You are currently viewing From education to employment: make your voice heard

From education to employment: make your voice heard

It’s no secret that jobs are hard to fill these days. A better employment education ecosystem could help alleviate this burden for employers in general and small businesses in particular.

Educators, congressional representatives, and federal, state, and local government leaders are open to hearing from HR professionals about what needs to change to get more students ready to join and thrive in the marketplace. work. Three panelists spoke on the topic at “E-Squared: Education to Employment—Building a Talent Development Ecosystem That Works for All,” a June 12 mega session at the SHRM Annual Conference & Expo in New Orleans.

“Don’t be shy” to make your needs known, said former Rep. Bradley Byrne, R-Ala.

Byrne has over two decades of public service with first-hand experience expanding the talent pool and shaping policy at all levels of government. He was an elected member of the Alabama State Board of Education and the Alabama State Senate and served as Chancellor of Alabama’s two-year college system.

He served four terms in the United States House of Representatives. His background in education and as a labor and employment attorney made him a natural fit for the Committee on Education and Labor, where he worked on important issues with the U.S. Department of Education and advanced federal policy to support workforce training and apprenticeship programs.

Community colleges, in particular, listen to advice from the workforce, Byrne noted. “Tell them the skills you need,” he recommended, and employers might end up with students who have them.

The university is aimed at employers

At Strayer University, which has 60 campuses, university administrators have seen a disconnect between education and the workforce. “Relevance isn’t always green” but rather “always changing,” said Andrea Backman, president of Strayer.

After talking with employers about their needs, “we took the general curriculum and tore it apart,” she said. For example, history is no longer taught in isolation; instead, history and productivity are taught in tandem.

Backman previously served as Director of Employability for Strayer’s parent company, Strategic Education Inc., where she focused on bridging the gap between graduates and employers and ensuring students get a positive return on their investment in education. Strayer educates many working mothers, students who have returned to school after leaving the education system, and people who were previously incarcerated.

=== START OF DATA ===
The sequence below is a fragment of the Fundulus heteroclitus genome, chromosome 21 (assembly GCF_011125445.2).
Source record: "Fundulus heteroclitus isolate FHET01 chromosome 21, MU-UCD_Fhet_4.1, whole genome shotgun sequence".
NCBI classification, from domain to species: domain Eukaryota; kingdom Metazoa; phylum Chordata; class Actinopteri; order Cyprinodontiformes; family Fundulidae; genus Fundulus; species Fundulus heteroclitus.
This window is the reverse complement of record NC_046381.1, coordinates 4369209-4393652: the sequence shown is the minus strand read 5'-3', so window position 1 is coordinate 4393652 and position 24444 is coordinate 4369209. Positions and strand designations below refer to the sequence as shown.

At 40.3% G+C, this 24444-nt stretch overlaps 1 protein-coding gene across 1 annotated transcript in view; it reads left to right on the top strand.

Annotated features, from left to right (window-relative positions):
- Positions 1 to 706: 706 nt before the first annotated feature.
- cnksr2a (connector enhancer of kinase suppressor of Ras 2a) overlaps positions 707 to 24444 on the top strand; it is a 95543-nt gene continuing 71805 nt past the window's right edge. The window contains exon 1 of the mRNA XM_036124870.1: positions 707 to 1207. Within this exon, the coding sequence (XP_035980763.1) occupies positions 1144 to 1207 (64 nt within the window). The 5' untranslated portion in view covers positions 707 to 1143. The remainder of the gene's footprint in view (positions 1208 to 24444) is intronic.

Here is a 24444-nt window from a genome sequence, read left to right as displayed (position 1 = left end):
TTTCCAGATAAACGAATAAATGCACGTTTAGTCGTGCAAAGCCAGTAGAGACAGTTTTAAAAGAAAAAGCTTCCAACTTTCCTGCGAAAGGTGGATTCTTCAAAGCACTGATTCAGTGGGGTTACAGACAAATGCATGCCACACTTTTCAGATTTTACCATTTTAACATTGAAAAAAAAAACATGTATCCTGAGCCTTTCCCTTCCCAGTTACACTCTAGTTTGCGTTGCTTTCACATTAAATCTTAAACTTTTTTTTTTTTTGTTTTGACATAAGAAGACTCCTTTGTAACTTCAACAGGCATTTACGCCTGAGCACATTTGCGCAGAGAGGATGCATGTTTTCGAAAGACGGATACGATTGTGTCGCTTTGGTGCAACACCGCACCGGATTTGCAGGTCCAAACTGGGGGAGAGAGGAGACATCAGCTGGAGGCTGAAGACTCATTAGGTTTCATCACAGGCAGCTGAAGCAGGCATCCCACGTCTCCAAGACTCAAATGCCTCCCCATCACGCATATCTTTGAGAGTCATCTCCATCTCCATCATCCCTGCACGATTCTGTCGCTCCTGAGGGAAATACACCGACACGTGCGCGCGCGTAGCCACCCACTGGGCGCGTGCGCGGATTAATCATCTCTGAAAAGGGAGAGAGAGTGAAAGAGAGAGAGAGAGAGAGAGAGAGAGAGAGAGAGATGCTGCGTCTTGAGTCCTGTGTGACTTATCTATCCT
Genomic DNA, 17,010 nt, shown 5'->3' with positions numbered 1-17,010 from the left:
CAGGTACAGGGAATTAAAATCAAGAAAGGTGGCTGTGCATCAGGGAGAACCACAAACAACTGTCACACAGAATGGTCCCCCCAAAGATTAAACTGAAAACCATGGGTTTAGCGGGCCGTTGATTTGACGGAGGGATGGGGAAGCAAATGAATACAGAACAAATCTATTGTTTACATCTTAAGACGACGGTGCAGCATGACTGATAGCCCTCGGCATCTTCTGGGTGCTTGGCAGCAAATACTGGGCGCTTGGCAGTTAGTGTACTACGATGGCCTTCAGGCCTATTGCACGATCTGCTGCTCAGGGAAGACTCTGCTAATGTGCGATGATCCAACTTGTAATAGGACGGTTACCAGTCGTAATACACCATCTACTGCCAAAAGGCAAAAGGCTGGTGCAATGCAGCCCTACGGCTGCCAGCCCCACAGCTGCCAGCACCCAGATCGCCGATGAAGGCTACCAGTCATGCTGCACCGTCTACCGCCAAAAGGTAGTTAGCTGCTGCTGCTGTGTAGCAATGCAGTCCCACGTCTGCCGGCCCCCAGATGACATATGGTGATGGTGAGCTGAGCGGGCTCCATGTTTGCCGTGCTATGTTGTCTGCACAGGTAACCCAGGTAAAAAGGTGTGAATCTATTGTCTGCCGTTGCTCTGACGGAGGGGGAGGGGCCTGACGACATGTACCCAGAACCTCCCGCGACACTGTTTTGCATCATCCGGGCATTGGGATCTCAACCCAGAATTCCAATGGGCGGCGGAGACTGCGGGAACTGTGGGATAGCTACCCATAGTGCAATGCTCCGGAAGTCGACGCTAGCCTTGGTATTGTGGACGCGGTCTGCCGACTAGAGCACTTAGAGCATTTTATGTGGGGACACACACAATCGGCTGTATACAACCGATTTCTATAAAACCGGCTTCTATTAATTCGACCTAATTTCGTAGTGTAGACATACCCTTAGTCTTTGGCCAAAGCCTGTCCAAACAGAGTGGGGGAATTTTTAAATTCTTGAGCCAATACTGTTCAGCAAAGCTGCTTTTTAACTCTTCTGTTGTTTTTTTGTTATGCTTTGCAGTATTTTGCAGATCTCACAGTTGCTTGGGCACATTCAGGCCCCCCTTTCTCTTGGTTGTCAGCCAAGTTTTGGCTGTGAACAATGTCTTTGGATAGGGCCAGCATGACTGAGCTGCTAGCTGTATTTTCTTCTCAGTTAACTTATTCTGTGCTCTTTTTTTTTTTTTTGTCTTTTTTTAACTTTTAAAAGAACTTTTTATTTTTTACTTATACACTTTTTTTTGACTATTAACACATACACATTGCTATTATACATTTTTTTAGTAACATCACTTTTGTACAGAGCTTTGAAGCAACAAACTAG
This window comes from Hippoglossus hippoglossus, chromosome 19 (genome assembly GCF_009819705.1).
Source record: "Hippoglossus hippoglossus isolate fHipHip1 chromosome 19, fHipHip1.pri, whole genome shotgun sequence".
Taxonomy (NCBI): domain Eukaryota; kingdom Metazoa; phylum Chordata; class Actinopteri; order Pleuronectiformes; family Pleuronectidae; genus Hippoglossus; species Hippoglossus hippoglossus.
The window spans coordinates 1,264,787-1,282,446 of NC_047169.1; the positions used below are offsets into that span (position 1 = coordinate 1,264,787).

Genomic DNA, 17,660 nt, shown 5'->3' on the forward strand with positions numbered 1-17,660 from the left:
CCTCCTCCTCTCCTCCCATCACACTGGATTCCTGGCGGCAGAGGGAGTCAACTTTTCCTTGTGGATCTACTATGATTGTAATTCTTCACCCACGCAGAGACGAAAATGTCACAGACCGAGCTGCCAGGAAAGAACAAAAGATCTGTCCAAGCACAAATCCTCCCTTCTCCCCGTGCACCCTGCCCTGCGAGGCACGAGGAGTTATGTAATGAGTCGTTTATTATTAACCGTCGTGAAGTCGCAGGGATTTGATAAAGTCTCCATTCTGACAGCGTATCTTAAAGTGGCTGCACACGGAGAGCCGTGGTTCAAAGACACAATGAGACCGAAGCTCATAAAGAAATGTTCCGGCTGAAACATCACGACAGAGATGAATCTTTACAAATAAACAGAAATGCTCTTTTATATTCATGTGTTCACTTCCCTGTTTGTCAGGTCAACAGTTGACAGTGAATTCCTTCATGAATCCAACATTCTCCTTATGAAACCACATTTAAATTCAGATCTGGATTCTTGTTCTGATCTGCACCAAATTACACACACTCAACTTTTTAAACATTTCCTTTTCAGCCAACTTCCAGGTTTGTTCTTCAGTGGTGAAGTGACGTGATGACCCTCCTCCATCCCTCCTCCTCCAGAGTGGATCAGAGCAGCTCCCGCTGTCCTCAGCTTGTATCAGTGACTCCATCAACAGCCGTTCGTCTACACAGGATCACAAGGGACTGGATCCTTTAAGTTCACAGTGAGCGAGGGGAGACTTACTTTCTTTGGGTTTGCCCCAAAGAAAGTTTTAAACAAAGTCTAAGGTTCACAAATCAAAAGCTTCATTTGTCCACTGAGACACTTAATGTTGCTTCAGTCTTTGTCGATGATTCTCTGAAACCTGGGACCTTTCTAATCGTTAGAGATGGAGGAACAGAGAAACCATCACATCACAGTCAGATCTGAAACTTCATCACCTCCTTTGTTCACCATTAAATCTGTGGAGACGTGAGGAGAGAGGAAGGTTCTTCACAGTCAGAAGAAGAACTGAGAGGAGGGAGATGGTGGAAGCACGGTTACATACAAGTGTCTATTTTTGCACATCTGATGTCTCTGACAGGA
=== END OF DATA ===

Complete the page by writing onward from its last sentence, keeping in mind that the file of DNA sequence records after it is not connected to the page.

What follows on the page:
Backman said the university has a “huge talent pool” and wants to connect its students with employers to provide them with a “pathway to a better life.”

Tell Congress what works and what doesn’t

Rep. Troy Carter, D-La., urged attendees to tell their reps “what works and what doesn’t. We’re here to help.”

Carter also urged employers to offer more paid internships, noting that many students cannot afford unpaid internships.

He added that “more people should tell students what they are doing wrong instead of always telling students what they are doing right”. Carter explained that students need to know that “the road to success is strewn with failures, and that’s OK.”


Emily M. Dickens, JD, Chief of Staff, Chief of Government Affairs and Secretary General of the Society for Human Resource Management (SHRM), moderated the session. She noted that the SHRM Foundation has an apprenticeship program for HR professionals.

She urged participants to make their voices heard, whether by joining workforce development councils or running for school board, city council or other elected office.

The time offered in this way — earning a seat at the table — is critically important in giving more voice to the concerns of HR professionals, Dickens noted.

Shannon Gordon, CEO of River Edge Behavioral Health in Macon, Georgia, serves as chair of her community’s Workforce Council. She said SHRM conference today that she thinks employers could do a better job of hiring people who have been unemployed for a long time.

Byrne said what’s great about the United States “is our people. Pay attention on every level. There’s no reason we can’t get bigger.”

Leave a Reply